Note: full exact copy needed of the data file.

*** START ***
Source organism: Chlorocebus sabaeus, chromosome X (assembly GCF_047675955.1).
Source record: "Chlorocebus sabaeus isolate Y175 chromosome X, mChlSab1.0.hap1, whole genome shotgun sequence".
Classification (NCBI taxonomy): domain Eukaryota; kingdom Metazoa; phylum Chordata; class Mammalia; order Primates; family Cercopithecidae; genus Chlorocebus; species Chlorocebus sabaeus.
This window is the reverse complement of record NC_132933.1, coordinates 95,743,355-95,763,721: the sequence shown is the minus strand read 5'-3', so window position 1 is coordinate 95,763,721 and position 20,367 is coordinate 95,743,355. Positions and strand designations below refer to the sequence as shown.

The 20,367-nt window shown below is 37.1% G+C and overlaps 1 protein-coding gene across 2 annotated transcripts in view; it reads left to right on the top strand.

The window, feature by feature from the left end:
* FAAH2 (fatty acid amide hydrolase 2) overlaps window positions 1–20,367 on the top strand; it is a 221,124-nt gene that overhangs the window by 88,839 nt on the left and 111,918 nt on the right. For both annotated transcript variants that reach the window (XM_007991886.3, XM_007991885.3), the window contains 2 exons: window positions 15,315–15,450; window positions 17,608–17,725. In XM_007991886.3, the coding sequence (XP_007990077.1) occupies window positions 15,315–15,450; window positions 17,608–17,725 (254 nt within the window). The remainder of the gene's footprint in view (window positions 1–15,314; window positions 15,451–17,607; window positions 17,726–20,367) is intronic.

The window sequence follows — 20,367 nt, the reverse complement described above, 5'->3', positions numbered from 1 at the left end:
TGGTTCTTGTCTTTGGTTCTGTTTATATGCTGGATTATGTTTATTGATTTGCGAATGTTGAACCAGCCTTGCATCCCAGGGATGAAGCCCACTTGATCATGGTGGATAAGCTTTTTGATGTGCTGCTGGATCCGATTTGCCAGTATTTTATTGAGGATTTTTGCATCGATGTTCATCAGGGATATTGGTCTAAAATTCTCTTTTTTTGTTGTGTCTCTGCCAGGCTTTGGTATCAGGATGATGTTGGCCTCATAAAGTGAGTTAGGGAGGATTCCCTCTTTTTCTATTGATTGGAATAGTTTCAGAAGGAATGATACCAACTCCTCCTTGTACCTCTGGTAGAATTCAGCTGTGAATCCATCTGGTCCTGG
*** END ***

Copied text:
Source organism: Chlorocebus sabaeus, chromosome X (assembly GCF_047675955.1).
Source record: "Chlorocebus sabaeus isolate Y175 chromosome X, mChlSab1.0.hap1, whole genome shotgun sequence".
Classification (NCBI taxonomy): domain Eukaryota; kingdom Metazoa; phylum Chordata; class Mammalia; order Primates; family Cercopithecidae; genus Chlorocebus; species Chlorocebus sabaeus.
This window is the reverse complement of record NC_132933.1, coordinates 95,743,355-95,763,721: the sequence shown is the minus strand read 5'-3', so window position 1 is coordinate 95,763,721 and position 20,367 is coordinate 95,743,355. Positions and strand designations below refer to the sequence as shown.

The 20,367-nt window shown below is 37.1% G+C and overlaps 1 protein-coding gene across 2 annotated transcripts in view; it reads left to right on the top strand.

The window, feature by feature from the left end:
* FAAH2 (fatty acid amide hydrolase 2) overlaps window positions 1–20,367 on the top strand; it is a 221,124-nt gene that overhangs the window by 88,839 nt on the left and 111,918 nt on the right. For both annotated transcript variants that reach the window (XM_007991886.3, XM_007991885.3), the window contains 2 exons: window positions 15,315–15,450; window positions 17,608–17,725. In XM_007991886.3, the coding sequence (XP_007990077.1) occupies window positions 15,315–15,450; window positions 17,608–17,725 (254 nt within the window). The remainder of the gene's footprint in view (window positions 1–15,314; window positions 15,451–17,607; window positions 17,726–20,367) is intronic.

The window sequence follows — 20,367 nt, the reverse complement described above, 5'->3', positions numbered from 1 at the left end:
TGGTTCTTGTCTTTGGTTCTGTTTATATGCTGGATTATGTTTATTGATTTGCGAATGTTGAACCAGCCTTGCATCCCAGGGATGAAGCCCACTTGATCATGGTGGATAAGCTTTTTGATGTGCTGCTGGATCCGATTTGCCAGTATTTTATTGAGGATTTTTGCATCGATGTTCATCAGGGATATTGGTCTAAAATTCTCTTTTTTTGTTGTGTCTCTGCCAGGCTTTGGTATCAGGATGATGTTGGCCTCATAAAGTGAGTTAGGGAGGATTCCCTCTTTTTCTATTGATTGGAATAGTTTCAGAAGGAATGATACCAACTCCTCCTTGTACCTCTGGTAGAATTCAGCTGTGAATCCATCTGGTCCTGG